SCWA, which supplies safe, potable drinking water to 1.2 million residents on Long Island, has implemented an automated callout system for its Customer Service personnel as well as Construction Maintenance and Production Control departments that enables the water authority to expeditiously respond to, restore and report on water service interruptions. With a few keystrokes, the system automatically mirrors union agreements dictating the order of callouts and finds and confirms available crews in minutes.
The Latest News on Gas and Electric Utility Resource Management
ARCOS LLC has acquired the utility services division of Parsippany, N.J.-based Macrosoft, including the New Jersey company’s Resources on-Demand (RoD) software and its weather and utility news portal named outagecentral.com.
ARCOS® LLC, a North American provider of utility resource management software, has added Location Services technology to its Software-as-a-Service solutions to map the real-time location of utility crews. With Location Services, utility managers can continuously track users of the ARCOS Mobile app and store their location within any ARCOS product using a mobile device’s GPS technology.
Executives see the utility industry rapidly changing. Unlike any other time in the industry’s history, customers show a strong desire to achieve energy independence. There is a degree of uncertainty among utility professionals as to how to chart a course forward, while maintaining sustainability.
Ten years after Hurricane Katrina, Intelligent Utility looks back at the impressive planning, preparation and emergency response by Entergy in the face of challenging circumstances.
How ComEd’s implementation of automated crew management has streamlined the crew-building and deployment process, reducing response time during storm situations.
Northeast Utilities (NU) chooses ARCOS to deliver its web-based call out and crew management database software to four of its five New England utilities to help line crews restore electric and gas service.
Getting employees working in an after-hours emergency can be a cumbersome process. Lakeland Electric has developed a faster system that significantly improves speed and reliability.
ARCOS LLC, a developer of crew management, callout and emergency response software for 21 of the top 25 U.S. utilities, has launched the ARCOS Mobile application for Android™ and iOS™ devices to speed up the call out of utility crews for emergencies such as electric outages, gas leaks or a power plant boiler tube leak.
When it comes to power plant operation, callout and emergency notification are rarely thought of until needed. It’s not surprising; plants have well-worn processes in place for handling these situations. But inefficiency and, in some cases, risk is at the core.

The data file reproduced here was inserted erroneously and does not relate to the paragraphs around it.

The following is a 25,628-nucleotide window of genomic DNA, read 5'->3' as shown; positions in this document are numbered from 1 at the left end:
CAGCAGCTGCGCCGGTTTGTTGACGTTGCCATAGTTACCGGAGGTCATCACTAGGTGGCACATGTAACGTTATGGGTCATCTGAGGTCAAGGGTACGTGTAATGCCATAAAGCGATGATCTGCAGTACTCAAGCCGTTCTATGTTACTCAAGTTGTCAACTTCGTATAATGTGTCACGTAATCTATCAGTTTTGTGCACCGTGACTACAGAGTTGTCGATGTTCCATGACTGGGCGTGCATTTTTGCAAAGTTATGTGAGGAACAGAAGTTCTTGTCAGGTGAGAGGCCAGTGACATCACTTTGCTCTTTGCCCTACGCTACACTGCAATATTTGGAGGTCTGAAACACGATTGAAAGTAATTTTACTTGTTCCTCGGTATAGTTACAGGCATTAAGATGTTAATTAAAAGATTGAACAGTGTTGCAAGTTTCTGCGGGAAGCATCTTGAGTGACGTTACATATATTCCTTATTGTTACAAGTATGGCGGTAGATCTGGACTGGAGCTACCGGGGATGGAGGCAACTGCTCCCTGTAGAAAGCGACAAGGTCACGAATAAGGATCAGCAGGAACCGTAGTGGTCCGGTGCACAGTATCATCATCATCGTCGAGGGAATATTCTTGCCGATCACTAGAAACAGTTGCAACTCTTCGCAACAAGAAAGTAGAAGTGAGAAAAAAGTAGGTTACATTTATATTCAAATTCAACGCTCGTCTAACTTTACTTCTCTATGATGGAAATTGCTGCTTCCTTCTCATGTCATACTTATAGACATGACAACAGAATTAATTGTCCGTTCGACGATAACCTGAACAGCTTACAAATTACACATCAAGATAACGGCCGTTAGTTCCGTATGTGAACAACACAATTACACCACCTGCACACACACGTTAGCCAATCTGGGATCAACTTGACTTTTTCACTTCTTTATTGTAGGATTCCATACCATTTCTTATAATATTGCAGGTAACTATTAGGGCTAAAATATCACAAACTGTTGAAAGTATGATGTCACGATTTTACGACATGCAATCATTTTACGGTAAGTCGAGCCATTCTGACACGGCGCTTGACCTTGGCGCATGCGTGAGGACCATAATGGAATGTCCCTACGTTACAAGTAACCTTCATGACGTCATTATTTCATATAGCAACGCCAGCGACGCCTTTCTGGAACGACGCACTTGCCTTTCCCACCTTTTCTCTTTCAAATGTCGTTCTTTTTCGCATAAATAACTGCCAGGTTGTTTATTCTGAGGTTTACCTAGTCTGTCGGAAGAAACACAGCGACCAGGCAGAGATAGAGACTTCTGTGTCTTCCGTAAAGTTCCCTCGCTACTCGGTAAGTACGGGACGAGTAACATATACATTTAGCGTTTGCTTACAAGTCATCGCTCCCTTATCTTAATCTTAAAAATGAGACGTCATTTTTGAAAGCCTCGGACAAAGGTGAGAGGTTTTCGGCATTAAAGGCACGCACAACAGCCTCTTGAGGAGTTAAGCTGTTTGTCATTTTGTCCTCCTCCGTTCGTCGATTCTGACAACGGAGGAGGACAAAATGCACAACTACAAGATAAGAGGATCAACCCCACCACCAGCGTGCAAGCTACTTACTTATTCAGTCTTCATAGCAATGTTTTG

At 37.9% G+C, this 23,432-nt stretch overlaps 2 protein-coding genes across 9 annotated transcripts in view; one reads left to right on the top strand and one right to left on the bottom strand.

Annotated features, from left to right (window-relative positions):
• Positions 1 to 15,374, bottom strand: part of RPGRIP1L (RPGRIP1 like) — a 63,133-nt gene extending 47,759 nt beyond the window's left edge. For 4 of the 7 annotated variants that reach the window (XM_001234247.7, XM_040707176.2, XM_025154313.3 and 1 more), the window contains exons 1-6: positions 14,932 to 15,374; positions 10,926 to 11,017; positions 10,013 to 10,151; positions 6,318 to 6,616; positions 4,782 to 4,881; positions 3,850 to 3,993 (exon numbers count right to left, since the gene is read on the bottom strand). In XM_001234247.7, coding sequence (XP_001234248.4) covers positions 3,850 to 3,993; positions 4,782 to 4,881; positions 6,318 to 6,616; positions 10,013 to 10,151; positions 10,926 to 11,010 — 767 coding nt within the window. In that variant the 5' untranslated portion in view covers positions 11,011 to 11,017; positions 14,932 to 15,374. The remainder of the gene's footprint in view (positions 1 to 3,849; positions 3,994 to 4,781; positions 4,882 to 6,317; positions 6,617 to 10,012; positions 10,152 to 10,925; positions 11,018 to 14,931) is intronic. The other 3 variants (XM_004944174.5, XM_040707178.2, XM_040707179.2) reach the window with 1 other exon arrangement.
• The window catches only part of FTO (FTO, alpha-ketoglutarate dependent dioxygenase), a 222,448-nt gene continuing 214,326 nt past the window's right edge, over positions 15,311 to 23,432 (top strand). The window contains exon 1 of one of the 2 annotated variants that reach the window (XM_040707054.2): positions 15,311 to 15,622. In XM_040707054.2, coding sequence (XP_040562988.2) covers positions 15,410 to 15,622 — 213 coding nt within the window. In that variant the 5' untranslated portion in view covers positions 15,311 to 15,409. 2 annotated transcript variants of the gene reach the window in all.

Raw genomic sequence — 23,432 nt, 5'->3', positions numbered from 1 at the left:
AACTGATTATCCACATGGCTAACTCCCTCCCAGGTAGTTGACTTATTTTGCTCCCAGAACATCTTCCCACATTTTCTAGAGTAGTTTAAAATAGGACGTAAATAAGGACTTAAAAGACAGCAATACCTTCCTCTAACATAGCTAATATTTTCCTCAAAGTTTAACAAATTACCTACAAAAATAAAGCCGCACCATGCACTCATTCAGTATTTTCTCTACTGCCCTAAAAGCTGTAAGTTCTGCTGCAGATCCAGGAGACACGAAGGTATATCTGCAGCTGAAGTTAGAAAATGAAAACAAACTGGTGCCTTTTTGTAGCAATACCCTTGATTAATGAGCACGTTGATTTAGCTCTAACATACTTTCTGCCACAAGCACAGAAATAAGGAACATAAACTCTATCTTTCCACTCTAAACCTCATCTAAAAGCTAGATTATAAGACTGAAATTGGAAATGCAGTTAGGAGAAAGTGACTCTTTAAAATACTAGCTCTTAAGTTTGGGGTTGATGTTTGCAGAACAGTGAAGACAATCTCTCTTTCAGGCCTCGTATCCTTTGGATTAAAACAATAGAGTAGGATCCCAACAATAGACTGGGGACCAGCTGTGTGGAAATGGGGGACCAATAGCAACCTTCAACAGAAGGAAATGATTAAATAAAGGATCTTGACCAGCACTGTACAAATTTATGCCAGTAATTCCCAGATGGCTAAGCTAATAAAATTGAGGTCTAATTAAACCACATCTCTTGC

Gainesville Regional Utilities implemented the ARCOS® Callout and Scheduling Suite and its SIREN® software module to reduce response time and dispatch crews faster.
For Wisconsin Public Service (WPS), outage management is a time-tested system maintenance routine consisting of tree-trimming programs and outage-recovery planning that ensures utility personnel are prepared for emergency outages. ARCOS Callout and Scheduling Suite was a perfect way to automate the callout process and take them to the next level of efficiency.
Call out is a linchpin for emergency power restoration. The United Illuminating Co. (UI) of New Haven, Connecticut, now has a hosted Internet-based application from ARCOS Inc. to automatically call employees during a storm situation.
Wisconsin Public Service Corporation and Upper Peninsula Power Company (UPPCO), utility subsidiaries of Integrys Energy Group, are implementing the ARCOS System, software that automatically assembles emergency response teams.
In a survey conducted in September 2016 by ARCOS LLC, the software provider asked utilities how they manage damage assessment in the wake of major events like storms and earthquakes. ARCOS found a majority (35%) still relying on paper and pencil and others relying on electronic forms that were hand entered into an OMS (31%), other forms are represented and detailed in the full text.
The results are surprising if for no reason other than technology for assessing damage after major events has existed for more than a decade. One utility understands the challenge of relying on manual processes for damage assessment is Consolidated Edison of New York. When Superstorm Sandy left 8.2 million of its customers without electricity in October 2012, it took Con Edison more than a week to assess the damage. In the wake of the storm Con Edison put into place a device-agnostic damage assessment system that brings assessors an online and offline capability for finding and reporting damage.